Hope Chapel - Sunday, January 9th
Youtube Link: https://www.youtube.com/watch?v=-C16vqtRxRQ
Teaching Series - Doing Life with Jesus
Weekly Topic - Jesus’ Humiliation
Texts – Philippians 2:1-11, Hebrews 12:2, Hebrews 8:6, 10:16-18, Luke 24:37-43, 1 Corinthians 15:20-21, Philippians 3:21
Last week, we introduced our theme for 2022 of “Doing Life with Jesus.” I don’t know if you’ve noticed this in your own life, but when we live with someone for long enough, our shared experiences can cause us to begin to think similarly, react in the same way, until we are able to literally finish one another’s sentences. After 25 years of marriage, Donald and I have learned not to be surprised when we find ourselves having the identical reaction or thought…at the exact same moment. We still retain our individuality, but we increasingly become like the ones we do life with.
The same is to be true of our relationship with Jesus. The more time we spend with Him, the more we will become like Him. The Bible tells us we are to become like Jesus in our actions, thoughts and words, but we cannot if He remains a veritable stranger. It is not good enough to claim to be one of His disciples…doing life with Him necessitates that we change into His likeness. There are many ways we need to change to become like Jesus, and today, we’re going to begin with one of the big ones.
We’re going to begin in Philippians 2:5 and cover what Paul has to tell us about Jesus’ character prior to circling around to discover what implications it has for us in our daily lives.
Philippians 2:5-8 – “You must have the same attitude that Christ Jesus had. 6 Though he was God, he did not think of equality with God as something to cling to. 7 Instead, he gave up his divine privileges; he took the humble position of a slave and was born as a human being. When he appeared in human form, he humbled himself in obedience to God and died a criminal’s death on a cross.”
What does it mean that Jesus ‘emptied himself?’ Some scholars have asserted that this means that Jesus gave up being God, at least temporarily, to become human. However, this understanding can’t be right; there are too many Scriptures to the contrary. The Bible authors make it clear that Jesus was both fully God and fully human. So, Jesus’ ‘emptying himself’ or ‘giving up’ His divine privileges cannot mean that He emptied Himself of His divinity; rather, He was fully God and added the form of fully man to become the first and only God-man. Imperishable God took the form of perishable humanity. But we are still left with the question of how we are to understand the phrase ‘emptied Himself.’ I believe we must look at the verses immediately preceding and following to gain an understanding.
In verse five, Paul makes a statement, telling Jesus’ followers what we are to strive for, “the same attitude as Christ.” In the next sentence he provides an explanation of what that attitude is—humility. Jesus was inarguably and fully God, but He chose of His own freewill to add to Himself the form of humanity and by doing so became God and man…simultaneously.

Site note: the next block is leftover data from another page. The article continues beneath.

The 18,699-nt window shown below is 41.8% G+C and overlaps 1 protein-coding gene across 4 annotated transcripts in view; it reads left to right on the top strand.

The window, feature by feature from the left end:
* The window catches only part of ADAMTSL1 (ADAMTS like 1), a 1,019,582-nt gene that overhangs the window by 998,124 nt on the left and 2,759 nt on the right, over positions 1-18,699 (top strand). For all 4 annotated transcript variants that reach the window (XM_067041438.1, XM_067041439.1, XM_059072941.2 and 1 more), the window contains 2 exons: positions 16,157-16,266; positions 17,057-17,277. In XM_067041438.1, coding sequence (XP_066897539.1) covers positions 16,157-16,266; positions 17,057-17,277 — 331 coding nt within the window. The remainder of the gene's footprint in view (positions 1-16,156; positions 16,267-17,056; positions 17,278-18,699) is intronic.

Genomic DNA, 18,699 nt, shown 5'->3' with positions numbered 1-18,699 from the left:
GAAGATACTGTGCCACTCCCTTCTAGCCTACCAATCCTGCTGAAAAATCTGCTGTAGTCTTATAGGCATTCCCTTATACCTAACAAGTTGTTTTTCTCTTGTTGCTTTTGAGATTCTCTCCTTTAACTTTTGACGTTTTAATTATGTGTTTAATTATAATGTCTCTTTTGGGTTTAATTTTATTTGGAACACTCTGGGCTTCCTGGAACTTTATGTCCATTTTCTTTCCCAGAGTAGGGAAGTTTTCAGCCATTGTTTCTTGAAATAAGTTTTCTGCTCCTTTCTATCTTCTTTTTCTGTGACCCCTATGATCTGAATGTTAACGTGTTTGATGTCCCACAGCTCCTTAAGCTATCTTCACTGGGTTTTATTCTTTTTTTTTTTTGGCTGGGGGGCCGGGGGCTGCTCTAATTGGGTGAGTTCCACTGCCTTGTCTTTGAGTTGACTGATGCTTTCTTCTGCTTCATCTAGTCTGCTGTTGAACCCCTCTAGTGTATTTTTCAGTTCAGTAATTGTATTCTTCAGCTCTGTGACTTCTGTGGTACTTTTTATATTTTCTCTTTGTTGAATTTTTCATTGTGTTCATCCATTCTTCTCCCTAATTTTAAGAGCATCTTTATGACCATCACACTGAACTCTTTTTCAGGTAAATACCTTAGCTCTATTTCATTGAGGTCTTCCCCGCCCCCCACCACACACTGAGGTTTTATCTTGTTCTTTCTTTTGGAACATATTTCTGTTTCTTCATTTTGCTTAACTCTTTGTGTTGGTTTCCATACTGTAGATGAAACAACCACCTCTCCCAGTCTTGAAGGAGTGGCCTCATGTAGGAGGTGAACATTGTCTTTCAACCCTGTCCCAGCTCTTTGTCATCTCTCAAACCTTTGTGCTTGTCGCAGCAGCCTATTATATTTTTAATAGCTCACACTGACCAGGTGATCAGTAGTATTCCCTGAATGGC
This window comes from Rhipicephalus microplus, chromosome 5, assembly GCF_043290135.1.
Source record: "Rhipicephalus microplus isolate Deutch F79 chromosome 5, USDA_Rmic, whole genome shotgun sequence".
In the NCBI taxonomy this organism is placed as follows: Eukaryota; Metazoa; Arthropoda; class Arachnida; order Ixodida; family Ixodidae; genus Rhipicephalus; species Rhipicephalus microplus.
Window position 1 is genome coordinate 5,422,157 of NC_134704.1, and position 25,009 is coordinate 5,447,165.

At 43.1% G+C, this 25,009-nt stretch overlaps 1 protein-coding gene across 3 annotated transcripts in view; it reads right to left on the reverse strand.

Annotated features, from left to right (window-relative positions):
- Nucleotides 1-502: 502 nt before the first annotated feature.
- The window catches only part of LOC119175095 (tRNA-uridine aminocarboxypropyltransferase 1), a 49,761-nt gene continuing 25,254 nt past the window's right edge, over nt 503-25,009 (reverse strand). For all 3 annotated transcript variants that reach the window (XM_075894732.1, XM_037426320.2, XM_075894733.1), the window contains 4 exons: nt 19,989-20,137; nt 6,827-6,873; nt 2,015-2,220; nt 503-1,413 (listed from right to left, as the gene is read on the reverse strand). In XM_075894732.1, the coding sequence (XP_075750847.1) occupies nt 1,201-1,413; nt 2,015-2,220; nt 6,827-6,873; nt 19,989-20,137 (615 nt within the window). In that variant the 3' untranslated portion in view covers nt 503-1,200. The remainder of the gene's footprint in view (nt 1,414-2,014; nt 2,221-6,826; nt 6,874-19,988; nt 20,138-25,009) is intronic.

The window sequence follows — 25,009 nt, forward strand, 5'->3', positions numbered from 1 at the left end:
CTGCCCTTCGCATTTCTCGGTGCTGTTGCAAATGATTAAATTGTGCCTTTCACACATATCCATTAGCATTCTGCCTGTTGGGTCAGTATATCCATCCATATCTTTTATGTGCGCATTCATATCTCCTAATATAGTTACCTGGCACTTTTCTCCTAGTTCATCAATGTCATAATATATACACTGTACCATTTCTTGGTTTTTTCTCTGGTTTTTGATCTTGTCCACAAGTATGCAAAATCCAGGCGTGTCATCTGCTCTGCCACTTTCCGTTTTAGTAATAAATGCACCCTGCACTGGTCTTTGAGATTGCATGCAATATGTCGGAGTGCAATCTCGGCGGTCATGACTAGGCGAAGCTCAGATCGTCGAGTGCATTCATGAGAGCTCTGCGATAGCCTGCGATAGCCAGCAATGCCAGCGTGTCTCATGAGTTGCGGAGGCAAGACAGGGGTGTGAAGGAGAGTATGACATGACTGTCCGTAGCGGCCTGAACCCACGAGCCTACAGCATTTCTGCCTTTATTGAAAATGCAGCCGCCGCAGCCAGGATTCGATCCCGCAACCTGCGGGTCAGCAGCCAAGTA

Now for verse seven. Paul again makes a statement that Jesus ‘emptied himself.’ Like in the previous section, what follows next is Paul’s explanation of what he means. Having studied this chapter over this past week, I think the clearest understanding of the act of Jesus ‘emptying Himself of His divine privileges’ could just as easily be stated, ‘He submitted Himself and the exercise of His divine attributes to the Father.’ He chose to refrain from acting of His own will, but would choose to fulfill the Father’s will…an act only possible through His attitude of humility. The next verses talk of what that humble submission looked like.
Paul continues by telling his readers that Jesus ‘took the humble position of a slave’ to God. His audience understood that a slave had no personal rights, but was required to act only according to the directions received from the master. As such, Jesus became answerable to God, even though God; He did not work independently, but obediently. And even when He would have preferred another option to His coming crucifixion, He was determined to submit to the will of the Father, not His own.
His submission required that He be born as a human being…and be raised by imperfect humans too. Jesus understood who He was—the Son of God—and at the age of twelve we know that He went to the Temple, the place that represented His Father. After Mary and Joseph found Him, He returned to Nazareth with them and submitted to their authority. The Creator took orders from the created. Another example of Jesus’ submission to the Father and of His humility.
Paul continues, to tell us that when he appeared in human form, he humbled himself in obedience to God in all things. He traded Sovereignty for obscurity. Jesus didn’t just trade in heaven for a worldly life of luxury, celebrity and ease. He knew physical discomfort, grief, rejection and temptation. He grew up knowing little of the luxuries that wealth provides. He learned the skills of a carpenter and, I have no doubt, experienced His fair share of backaches, bruises, slivers, blackened thumb nails and sweat. And yet, His was a life lived perfectly sinless…despite all His opportunities to do otherwise as an eldest brother, living in the shadow of scandal that the timing of His conception and birth would have engendered, with all the temptations known to a young person since sin entered the world. Despite all of this, He submitted, with the will of the Father set firmly in His mind, determined to live in complete obedience.